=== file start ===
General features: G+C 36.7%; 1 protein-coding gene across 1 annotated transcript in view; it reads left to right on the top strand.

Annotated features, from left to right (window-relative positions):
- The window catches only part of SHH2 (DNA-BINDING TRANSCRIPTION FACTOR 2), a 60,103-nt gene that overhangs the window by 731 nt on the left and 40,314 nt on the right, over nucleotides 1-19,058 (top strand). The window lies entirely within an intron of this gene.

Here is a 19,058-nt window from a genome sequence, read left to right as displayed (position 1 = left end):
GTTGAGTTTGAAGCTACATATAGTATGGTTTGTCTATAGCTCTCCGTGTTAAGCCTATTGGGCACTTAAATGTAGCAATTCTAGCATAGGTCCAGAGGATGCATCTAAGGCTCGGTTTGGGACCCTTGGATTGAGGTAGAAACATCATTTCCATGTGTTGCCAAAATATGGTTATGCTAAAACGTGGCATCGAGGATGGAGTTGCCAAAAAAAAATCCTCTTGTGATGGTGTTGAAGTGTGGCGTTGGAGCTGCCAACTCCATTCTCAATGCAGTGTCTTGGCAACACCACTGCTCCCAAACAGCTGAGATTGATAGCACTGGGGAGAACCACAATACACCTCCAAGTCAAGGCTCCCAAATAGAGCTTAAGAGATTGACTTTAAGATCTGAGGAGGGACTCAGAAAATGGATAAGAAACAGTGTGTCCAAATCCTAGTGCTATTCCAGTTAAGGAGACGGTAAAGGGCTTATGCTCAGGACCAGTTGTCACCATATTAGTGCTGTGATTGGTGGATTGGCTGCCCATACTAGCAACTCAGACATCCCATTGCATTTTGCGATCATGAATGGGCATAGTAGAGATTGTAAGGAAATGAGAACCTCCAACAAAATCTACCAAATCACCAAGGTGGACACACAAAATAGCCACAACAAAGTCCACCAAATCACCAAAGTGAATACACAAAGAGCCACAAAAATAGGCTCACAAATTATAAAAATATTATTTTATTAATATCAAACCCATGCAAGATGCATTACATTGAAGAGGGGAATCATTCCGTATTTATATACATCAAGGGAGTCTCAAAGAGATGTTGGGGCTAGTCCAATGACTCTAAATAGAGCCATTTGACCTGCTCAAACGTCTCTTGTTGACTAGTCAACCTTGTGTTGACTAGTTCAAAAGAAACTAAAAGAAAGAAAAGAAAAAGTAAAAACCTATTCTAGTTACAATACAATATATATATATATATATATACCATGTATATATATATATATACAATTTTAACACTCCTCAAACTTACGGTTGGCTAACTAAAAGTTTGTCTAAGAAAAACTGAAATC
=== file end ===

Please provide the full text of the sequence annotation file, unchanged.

General features: G+C 36.7%; 1 protein-coding gene across 1 annotated transcript in view; it reads left to right on the top strand.

Annotated features, from left to right (window-relative positions):
- The window catches only part of SHH2 (DNA-BINDING TRANSCRIPTION FACTOR 2), a 60,103-nt gene that overhangs the window by 731 nt on the left and 40,314 nt on the right, over nucleotides 1-19,058 (top strand). The window lies entirely within an intron of this gene.

Here is a 19,058-nt window from a genome sequence, read left to right as displayed (position 1 = left end):
GTTGAGTTTGAAGCTACATATAGTATGGTTTGTCTATAGCTCTCCGTGTTAAGCCTATTGGGCACTTAAATGTAGCAATTCTAGCATAGGTCCAGAGGATGCATCTAAGGCTCGGTTTGGGACCCTTGGATTGAGGTAGAAACATCATTTCCATGTGTTGCCAAAATATGGTTATGCTAAAACGTGGCATCGAGGATGGAGTTGCCAAAAAAAAATCCTCTTGTGATGGTGTTGAAGTGTGGCGTTGGAGCTGCCAACTCCATTCTCAATGCAGTGTCTTGGCAACACCACTGCTCCCAAACAGCTGAGATTGATAGCACTGGGGAGAACCACAATACACCTCCAAGTCAAGGCTCCCAAATAGAGCTTAAGAGATTGACTTTAAGATCTGAGGAGGGACTCAGAAAATGGATAAGAAACAGTGTGTCCAAATCCTAGTGCTATTCCAGTTAAGGAGACGGTAAAGGGCTTATGCTCAGGACCAGTTGTCACCATATTAGTGCTGTGATTGGTGGATTGGCTGCCCATACTAGCAACTCAGACATCCCATTGCATTTTGCGATCATGAATGGGCATAGTAGAGATTGTAAGGAAATGAGAACCTCCAACAAAATCTACCAAATCACCAAGGTGGACACACAAAATAGCCACAACAAAGTCCACCAAATCACCAAAGTGAATACACAAAGAGCCACAAAAATAGGCTCACAAATTATAAAAATATTATTTTATTAATATCAAACCCATGCAAGATGCATTACATTGAAGAGGGGAATCATTCCGTATTTATATACATCAAGGGAGTCTCAAAGAGATGTTGGGGCTAGTCCAATGACTCTAAATAGAGCCATTTGACCTGCTCAAACGTCTCTTGTTGACTAGTCAACCTTGTGTTGACTAGTTCAAAAGAAACTAAAAGAAAGAAAAGAAAAAGTAAAAACCTATTCTAGTTACAATACAATATATATATATATATATATACCATGTATATATATATATATACAATTTTAACACTCCTCAAACTTACGGTTGGCTAACTAAAAGTTTGTCTAAGAAAAACTGAAATC